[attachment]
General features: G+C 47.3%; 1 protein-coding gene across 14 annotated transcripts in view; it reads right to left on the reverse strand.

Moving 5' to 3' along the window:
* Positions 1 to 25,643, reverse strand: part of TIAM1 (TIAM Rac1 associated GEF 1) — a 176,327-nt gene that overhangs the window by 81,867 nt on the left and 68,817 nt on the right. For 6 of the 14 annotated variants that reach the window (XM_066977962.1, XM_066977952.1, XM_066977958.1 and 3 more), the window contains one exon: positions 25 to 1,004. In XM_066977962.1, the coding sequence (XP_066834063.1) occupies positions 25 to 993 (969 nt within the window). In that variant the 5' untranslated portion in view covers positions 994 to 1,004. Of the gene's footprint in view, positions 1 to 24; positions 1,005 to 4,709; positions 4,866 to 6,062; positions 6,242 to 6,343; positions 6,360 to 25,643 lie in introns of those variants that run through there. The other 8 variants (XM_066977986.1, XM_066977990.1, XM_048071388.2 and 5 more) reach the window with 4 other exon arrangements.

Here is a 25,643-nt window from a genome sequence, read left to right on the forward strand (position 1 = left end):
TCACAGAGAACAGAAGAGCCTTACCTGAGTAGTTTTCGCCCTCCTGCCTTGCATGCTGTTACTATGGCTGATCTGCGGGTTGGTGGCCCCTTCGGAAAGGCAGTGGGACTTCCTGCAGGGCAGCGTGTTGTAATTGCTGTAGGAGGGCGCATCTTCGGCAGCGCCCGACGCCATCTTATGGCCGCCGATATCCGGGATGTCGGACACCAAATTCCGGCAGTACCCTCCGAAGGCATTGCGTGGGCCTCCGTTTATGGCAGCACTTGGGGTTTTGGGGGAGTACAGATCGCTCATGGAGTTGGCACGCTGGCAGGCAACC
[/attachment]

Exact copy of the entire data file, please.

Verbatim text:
General features: G+C 47.3%; 1 protein-coding gene across 14 annotated transcripts in view; it reads right to left on the reverse strand.

Moving 5' to 3' along the window:
* Positions 1 to 25,643, reverse strand: part of TIAM1 (TIAM Rac1 associated GEF 1) — a 176,327-nt gene that overhangs the window by 81,867 nt on the left and 68,817 nt on the right. For 6 of the 14 annotated variants that reach the window (XM_066977962.1, XM_066977952.1, XM_066977958.1 and 3 more), the window contains one exon: positions 25 to 1,004. In XM_066977962.1, the coding sequence (XP_066834063.1) occupies positions 25 to 993 (969 nt within the window). In that variant the 5' untranslated portion in view covers positions 994 to 1,004. Of the gene's footprint in view, positions 1 to 24; positions 1,005 to 4,709; positions 4,866 to 6,062; positions 6,242 to 6,343; positions 6,360 to 25,643 lie in introns of those variants that run through there. The other 8 variants (XM_066977986.1, XM_066977990.1, XM_048071388.2 and 5 more) reach the window with 4 other exon arrangements.

Here is a 25,643-nt window from a genome sequence, read left to right on the forward strand (position 1 = left end):
TCACAGAGAACAGAAGAGCCTTACCTGAGTAGTTTTCGCCCTCCTGCCTTGCATGCTGTTACTATGGCTGATCTGCGGGTTGGTGGCCCCTTCGGAAAGGCAGTGGGACTTCCTGCAGGGCAGCGTGTTGTAATTGCTGTAGGAGGGCGCATCTTCGGCAGCGCCCGACGCCATCTTATGGCCGCCGATATCCGGGATGTCGGACACCAAATTCCGGCAGTACCCTCCGAAGGCATTGCGTGGGCCTCCGTTTATGGCAGCACTTGGGGTTTTGGGGGAGTACAGATCGCTCATGGAGTTGGCACGCTGGCAGGCAACC